Cancer Council NSW delivers first of its kind LGBTQI+ cancer resource released in Australia
By Cancer Council NSW
We have delivered a landmark publication for people affected by cancer in Australia’s LGBTQI+ communities
This week, we released LGBTQI+ People and Cancer: A guide for people with cancer, their families and friends, a landmark publication and the first of its kind in Australia.
This 80-page booklet was created as part of Western Sydney University’s Out with Cancer research project in collaboration with Professor Jane Ussher, to provide a guide to cancer and its treatment specifically for LGBTQI+ people – lesbian, gay, bisexual, transgender, queer, and other diverse sexualities and genders, as well as people with intersex variations.
Out with Cancer Study Findings: LGBTQI+ communities are having higher distress and poorer cancer outcomes
The Out with Cancer research project shows that LGBTQI+ people experience higher levels of distress during cancer treatment and have poorer cancer outcomes. “Prof Jane Ussher along with her team, found that rates of distress were 3-6 times higher in LGBTQI+ communities than the general cancer population.
In particular, anxiety about the disclosure of LGBTQI status was high, as it was associated with fear of hostility and discrimination. The study also found that distress was higher in adolescent and young adults, trans and non-binary people, those with intersex variations, and people living in rural and regional areas.
“You can’t understate the power of displaying your organisation or practice’s support of diversity with posters, flags and availability of specific LGBTQI+ resources,” says Prof Ussher.
How we can ensure there are equal health outcomes for all cancer patients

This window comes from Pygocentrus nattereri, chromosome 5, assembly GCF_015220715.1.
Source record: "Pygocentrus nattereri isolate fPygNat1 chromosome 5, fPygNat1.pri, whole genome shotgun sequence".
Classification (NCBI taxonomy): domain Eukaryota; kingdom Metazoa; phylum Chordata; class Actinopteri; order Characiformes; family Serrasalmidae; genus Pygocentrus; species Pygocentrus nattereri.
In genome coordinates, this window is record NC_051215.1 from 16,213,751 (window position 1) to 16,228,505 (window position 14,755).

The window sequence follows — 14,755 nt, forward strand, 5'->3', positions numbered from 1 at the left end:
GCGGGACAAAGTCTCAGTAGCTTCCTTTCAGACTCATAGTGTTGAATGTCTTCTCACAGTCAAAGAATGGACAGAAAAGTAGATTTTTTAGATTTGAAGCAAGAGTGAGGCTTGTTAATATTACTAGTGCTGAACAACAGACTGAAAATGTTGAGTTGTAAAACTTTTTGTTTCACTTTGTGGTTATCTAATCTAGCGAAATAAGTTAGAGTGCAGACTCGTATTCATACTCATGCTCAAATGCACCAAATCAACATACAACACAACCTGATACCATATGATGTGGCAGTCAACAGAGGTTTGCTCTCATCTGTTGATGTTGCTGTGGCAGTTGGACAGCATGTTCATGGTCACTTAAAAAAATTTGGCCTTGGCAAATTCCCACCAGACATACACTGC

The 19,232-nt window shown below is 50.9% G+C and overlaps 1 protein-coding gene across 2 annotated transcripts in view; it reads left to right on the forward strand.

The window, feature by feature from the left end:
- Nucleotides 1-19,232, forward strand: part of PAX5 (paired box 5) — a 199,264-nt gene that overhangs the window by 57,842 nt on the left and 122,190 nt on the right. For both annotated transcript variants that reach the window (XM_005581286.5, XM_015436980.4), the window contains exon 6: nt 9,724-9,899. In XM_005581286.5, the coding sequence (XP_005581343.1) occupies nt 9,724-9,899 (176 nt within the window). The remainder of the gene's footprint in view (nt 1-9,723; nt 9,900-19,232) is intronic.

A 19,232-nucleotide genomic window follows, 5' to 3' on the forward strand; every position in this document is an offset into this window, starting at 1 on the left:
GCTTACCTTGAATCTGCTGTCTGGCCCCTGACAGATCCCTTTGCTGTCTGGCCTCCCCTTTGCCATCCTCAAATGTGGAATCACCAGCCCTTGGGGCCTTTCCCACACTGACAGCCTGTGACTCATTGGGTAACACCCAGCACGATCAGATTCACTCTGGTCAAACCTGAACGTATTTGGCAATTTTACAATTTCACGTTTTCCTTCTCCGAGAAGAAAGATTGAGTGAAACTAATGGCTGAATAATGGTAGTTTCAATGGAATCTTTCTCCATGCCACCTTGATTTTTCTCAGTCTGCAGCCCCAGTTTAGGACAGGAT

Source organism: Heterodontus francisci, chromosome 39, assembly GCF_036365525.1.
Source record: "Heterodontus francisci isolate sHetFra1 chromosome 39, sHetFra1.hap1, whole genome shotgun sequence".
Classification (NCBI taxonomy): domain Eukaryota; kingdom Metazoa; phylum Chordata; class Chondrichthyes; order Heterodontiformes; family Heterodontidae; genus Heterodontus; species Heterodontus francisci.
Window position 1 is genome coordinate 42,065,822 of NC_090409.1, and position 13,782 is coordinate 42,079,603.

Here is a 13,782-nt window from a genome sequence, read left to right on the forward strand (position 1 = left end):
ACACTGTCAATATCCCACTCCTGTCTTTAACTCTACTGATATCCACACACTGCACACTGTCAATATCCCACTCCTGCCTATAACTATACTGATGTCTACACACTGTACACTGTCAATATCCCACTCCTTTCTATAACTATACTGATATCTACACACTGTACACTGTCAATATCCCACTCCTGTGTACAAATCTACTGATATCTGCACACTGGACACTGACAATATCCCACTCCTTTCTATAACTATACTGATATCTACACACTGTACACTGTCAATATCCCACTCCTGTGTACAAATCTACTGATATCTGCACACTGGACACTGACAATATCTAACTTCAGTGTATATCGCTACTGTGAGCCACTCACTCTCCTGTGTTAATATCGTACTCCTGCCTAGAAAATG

“Many of us have experienced discrimination and rejection in our lives before cancer. The last thing we want to deal with when facing a potentially life-threatening diagnosis is an ill-informed response from the health professionals we are relying on for treatment and care.
“As a lesbian woman attending appointments and treatment with my long-term partner Melissa, it would be marvellous to see LGBTQI+ on a Cancer Council booklet offering information and support directly relevant to our lives”, says renowned broadcaster and LGBTQI+ rights advocate Julie McCrossin, who in 2013 was diagnosed with stage four oropharyngeal cancer caused by the human papillomavirus, or HPV.
Julie understands how important this resource will be for people affected by cancer in the LGBTQI+ communities and their families, saying “a cancer centre displaying this booklet sends an instantly recognisable message that the team is truly welcoming LGBTQI+ patients. This will bring relief and a sense of support at a time when you really need it.”
When Julie was a patient herself, she associated our Cancer Council booklets with useful information and a feeling of hope and recovery, emphasising the value this resource will have for LGBTQI+ communities.
LGBTQI+ People and Cancer: A guide for people with cancer, their families and friends will be launched during Sydney World Pride 2023 at the Cancer Council stand at Mardi Gras Fair Day in Sydney this Sunday. The information booklet will be distributed in hospitals and treatment centres throughout Australia, and it’s available online at cancercouncil.com.au/lgbtqi or by calling Cancer Council 13 11 20 for a free copy.